If Coach Inc. had its way, all men would carry purses.
“Manbags, murses, man purses — they are characterized in many different ways, but it is a very substantial opportunity for us,” Victor Luis, president of Coach International, told the audience, whose skepticism turned to intrigue — and laughter — after they viewed a series of clips from popular films and television sitcoms that poked fun at guys who carry bags.
With the image of an exasperated Jerry Seinfeld and his “European carryall” still fresh in the minds of the audience, Luis launched into a presentation of how Coach, which reported $3.61 billion in sales in 2010, is aiming to expand its men’s business from 3 percent of sales to 10 percent in five years.
Key to this expansion is Asia, and more specifically, China, where men account for 50 percent of the handbag and accessories market.
Currently, the global market for accessories and handbags equals $26 billion, and just 15 percent, or $4 billion, of that is devoted to men, Luis said. Of the $26 billion market, North America accounts for 30 percent, while Japan and Europe both equal 15 percent. In the next four years, that $26 billion market is projected to expand to $36 billion, Luis said, and China, which represents just 11 percent today, is expected to mushroom to 20 percent by 2015. Growth in North America and Japan, however, is supposed to moderate during that period.
With that said, the idea that Coach, a brand known for its women’s handbags and accessories, can conquer the men’s accessories market may elicit a few eye rolls. But the New York-based firm actually started as a men’s brand 70 years ago, and it wasn’t until 1962, 20 years after its inception, that the company produced its first women’s handbags and accessories.
“In many ways, this is getting back to our roots and capturing our fair share,” said Luis, who added that women’s bags started to really take off in the Seventies and Eighties. Coach cemented its place as a fashion destination in the late Nineties under the direction of then executive director and president of design Reed Krakoff. (Krakoff is now president and executive creative director of the firm.)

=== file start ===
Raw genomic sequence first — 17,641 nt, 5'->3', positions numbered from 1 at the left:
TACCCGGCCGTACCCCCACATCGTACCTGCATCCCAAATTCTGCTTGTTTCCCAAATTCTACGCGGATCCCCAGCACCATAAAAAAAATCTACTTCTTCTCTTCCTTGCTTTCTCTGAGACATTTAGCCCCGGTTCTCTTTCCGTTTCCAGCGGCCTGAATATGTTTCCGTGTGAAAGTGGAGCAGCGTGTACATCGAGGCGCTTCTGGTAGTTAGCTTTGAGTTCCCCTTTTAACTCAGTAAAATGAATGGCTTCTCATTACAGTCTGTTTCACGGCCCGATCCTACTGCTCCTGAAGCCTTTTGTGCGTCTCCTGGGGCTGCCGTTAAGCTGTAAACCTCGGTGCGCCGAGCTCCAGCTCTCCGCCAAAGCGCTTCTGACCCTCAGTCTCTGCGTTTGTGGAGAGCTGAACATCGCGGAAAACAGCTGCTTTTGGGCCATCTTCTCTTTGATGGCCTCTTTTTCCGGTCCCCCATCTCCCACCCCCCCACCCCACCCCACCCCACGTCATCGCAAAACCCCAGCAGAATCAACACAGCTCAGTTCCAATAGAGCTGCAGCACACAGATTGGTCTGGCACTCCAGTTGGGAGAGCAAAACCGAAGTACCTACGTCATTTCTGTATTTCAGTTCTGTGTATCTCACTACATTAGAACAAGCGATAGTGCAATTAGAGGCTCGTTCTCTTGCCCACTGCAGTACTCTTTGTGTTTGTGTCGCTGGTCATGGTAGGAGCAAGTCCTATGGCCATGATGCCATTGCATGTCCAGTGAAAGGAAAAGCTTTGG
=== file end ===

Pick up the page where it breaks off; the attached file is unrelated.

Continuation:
Now the brand is coming full circle, Luis said, “relaunching men’s as a true global opportunity,” with several new categories like small leather goods, handbags, outerwear, accessories, giftables and footwear.
Although Coach is making a global push to expand its men’s business, its focus is on Asia, which is anticipated to account for nearly three-quarters of the global market by 2015. And part of that push is understanding the Asian male consumer, Luis explained as he unfurled a shiny black men’s hobo bag, which he referred to as a “mobo.” Seconds later, he held up a current bestseller in Japan, the sling bag, an oblong fanny pack meant to be worn across the body like a messenger bag.
Unlike the North American consumer, Asian men own more than one bag and tend to be more fashion-conscious than their North American counterparts.
Still, even though Asian men are more into their accessories, Coach isn’t ceding any ground in North America. At the end of 2011, it plans to roll out three full-price men’s stores in the U.S. and 10 factory stores, as well as men’s concept shops that will be in 37 existing Coach locations in North America.
In China, the company is planning on expanding the dual-gender format to not only the majority of its 53 stores, but to any stores it opens in the future.
“We have pretty audacious objectives in trying to reach 10 percent penetration, which I guess some would argue is still conservative, given the fact that it’s 15 percent of the market. We at least should try to aim for that,” Luis said.